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Fire Escape
By Gemma Roskam

Right after we graduated from NYU, my best friend Ben and I decided to share a small apartment on Avenue A and Seventh Street in the East Village. Before we moved in together we knew what our biggest challenge would be. Let me put it this way: Ben had a little sign that said "A place for everything and everything in its place," but he kept it in his filing cabinet in a folder marked "Witty Signage." Likewise, I had a place for everything: The floor. We both knew the disorganization in my life made small tasks, like getting ready for work in the morning, more dramatic than a television miniseries. Ben was nervous. "It'll be okay," I reassured him, "I'll change." And I did, sort of. I managed to keep the common areas clean, made easier by the fact that we had no living room. The problem was that keeping everything neat killed me. I feared I was dulling my creative edge. So finally when, after nearly three years, Ben bravely chose to break his routine and go away for a long weekend, I decided to get back my roots.

That first evening, when I opened our front door I called out "hello?" just in case. I took off my jacket and turned to hang it on my designated hook, but when I heard no reply, I threw it on the floor. That pleased me so much I liberated the other neatly hung jackets. With a mischievous smile I stepped over them and as I walked past the hallway mirror I reached out and moved it off center. I caught my reflection; my eyes were wild with excitement. I was free. So free I need not wear clothing. I tore off my Banana Republic casual separates and let them fall where they may. Then I danced through the apartment looking for things I could mess up. I started small -- knocking over a neat stack of mail with my cat-like paw. Next I boldly overturned our bar stools and then I de-alphabetized our CD & video collections by strewing them across the carpet. Out of breath from laughter, I surveyed the damage. Having to clean this all up seemed a small price to pay for such joy.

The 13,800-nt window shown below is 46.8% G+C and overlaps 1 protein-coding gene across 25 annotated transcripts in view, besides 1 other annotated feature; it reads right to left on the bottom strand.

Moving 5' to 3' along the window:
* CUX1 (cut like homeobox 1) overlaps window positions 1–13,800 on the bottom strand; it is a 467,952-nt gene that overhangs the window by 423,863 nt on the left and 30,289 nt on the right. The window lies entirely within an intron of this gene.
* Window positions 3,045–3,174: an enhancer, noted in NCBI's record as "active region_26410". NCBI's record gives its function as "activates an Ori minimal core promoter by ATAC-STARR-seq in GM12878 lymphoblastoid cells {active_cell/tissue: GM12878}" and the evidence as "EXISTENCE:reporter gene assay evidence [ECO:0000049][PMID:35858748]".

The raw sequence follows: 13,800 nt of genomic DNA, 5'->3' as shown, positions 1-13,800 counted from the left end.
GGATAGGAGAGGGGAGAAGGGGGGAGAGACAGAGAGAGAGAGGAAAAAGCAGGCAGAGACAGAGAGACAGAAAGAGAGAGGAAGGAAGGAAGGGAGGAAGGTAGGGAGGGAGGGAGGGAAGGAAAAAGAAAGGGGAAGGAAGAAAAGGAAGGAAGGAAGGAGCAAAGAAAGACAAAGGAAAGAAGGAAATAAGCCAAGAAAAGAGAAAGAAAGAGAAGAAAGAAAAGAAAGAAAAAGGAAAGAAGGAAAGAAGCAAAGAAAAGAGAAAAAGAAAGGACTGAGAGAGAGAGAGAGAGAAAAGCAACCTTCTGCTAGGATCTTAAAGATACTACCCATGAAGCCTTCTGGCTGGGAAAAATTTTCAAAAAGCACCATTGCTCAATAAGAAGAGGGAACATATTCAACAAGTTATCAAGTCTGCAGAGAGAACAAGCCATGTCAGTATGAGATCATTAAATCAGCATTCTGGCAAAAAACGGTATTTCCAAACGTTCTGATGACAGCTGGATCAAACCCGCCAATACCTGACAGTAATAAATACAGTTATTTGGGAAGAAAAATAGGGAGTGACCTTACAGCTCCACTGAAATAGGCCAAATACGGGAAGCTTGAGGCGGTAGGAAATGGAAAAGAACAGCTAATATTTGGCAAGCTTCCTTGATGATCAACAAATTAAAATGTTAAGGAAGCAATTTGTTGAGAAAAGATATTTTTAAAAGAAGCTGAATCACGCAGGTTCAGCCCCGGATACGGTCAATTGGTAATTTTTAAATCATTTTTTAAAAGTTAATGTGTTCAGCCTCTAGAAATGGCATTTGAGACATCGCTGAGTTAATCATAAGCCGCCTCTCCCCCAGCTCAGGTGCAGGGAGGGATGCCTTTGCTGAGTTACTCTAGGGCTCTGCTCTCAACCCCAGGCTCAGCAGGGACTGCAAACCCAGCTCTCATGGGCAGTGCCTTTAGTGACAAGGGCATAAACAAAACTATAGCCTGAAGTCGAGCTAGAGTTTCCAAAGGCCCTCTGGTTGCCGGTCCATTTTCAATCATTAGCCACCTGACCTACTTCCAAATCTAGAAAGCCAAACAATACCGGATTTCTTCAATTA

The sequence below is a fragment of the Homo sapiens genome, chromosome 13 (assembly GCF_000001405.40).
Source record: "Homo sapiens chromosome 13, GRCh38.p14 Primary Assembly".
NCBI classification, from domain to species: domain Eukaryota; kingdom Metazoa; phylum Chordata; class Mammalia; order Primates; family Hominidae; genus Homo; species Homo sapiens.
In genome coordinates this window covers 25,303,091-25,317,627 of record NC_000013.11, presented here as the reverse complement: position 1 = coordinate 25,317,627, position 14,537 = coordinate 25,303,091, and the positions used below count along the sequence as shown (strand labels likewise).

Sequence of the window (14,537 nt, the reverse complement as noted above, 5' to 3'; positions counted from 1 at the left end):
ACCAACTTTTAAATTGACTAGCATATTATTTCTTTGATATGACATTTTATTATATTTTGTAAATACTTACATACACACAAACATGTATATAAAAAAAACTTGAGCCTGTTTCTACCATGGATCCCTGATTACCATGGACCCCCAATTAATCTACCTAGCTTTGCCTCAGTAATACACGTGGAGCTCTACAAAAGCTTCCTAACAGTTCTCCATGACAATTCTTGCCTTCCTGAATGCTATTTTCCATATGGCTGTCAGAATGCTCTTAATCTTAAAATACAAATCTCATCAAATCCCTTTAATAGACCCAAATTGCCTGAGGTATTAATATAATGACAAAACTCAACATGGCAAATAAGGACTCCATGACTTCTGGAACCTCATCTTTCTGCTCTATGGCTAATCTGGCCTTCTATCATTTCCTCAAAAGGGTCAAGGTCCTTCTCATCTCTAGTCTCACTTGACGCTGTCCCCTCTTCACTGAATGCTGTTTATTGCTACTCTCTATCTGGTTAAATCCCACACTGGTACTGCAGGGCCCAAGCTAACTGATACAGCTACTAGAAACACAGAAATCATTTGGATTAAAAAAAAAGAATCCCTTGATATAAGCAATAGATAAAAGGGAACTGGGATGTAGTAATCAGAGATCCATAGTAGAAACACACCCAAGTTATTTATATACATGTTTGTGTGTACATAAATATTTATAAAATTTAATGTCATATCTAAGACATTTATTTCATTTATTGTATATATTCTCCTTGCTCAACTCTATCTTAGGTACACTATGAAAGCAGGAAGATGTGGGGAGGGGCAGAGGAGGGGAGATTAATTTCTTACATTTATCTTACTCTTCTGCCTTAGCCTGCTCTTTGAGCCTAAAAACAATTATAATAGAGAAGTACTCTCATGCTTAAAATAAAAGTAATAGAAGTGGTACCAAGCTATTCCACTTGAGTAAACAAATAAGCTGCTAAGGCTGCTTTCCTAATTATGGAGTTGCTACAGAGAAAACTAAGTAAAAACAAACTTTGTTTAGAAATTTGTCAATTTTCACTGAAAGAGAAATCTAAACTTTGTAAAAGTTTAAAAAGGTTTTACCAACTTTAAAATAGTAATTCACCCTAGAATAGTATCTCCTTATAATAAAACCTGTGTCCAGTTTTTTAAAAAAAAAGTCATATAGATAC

Then I thought of one last rule I could break. I could smoke inside. I wasn't even a smoker; I only lit up when I wanted to feel a little bad ass. For such occasions, we kept a pack of cigarettes and a lighter in the linen closet in a recipe box that Ben had labeled "Cigarettes & a Lighter." I picked up an ashtray, plunked down on the couch, but right before I lit up I realized the "no smoking in the house" rule was my own. I didn't want the place to smell icky so I dressed and crawled onto the fire escape. So much for being a bad ass.

As I took in the crisp city night air, I wished I were a real smoker; smokers take much more advantage of the outdoors. By East Village standards, our building was considered fancy because it had an elevator and the apartments had been remodeled in the '70s, but I preferred the buildings behind ours -- charming old tenements with miniscule backyards. Sure those buildings were infested with rats and in general disrepair. But to me they seemed like authentic, artistic city dwellings. So I was looking that way as I took a final drag, sputtered a little, and bent down to put out my smoke. That's when I noticed more smoke, but this was billowing from the basement window of one of those genuine tenements. For the first time that evening I wished Ben were home; he'd know what to do.

I thought about screaming for help, grabbing a neighbor. Instead I sauntered inside and called a friend in Chico, California. She was high.

"Sounds like a fire," she said slowly.

"It looks like a fire," I said. Suddenly realizing that meant I had to do something.

We hung up, and I called 911.

The 911 operator was exactly what you would expect -- her voice nasal, her Long Island accent strong, and she seemed annoyed her phone had rung at all. "Emergency 911," she said. "Hello," I said apologetically. "It looks like there might be a fire in the building behind mine."

She asked for the building number.

"I don't have one because I'm looking at the back of the building. But I can tell you exactly where it is. Sixth Street between A & B, north side, four buildings east of a gay club called Wonder Bar."

"Anything else?" she asked.

"Yeah," I said, "I'm not sure what's happening so I'd say just send one truck; a small one if you have it." We hung up.

Minutes later my phone rang -- my operator calling back. "The firemen are on their way."

I was impressed by the courtesy call. I thanked her, and then, before I could hang up she said, "Meet them on the corner of A & 6th."

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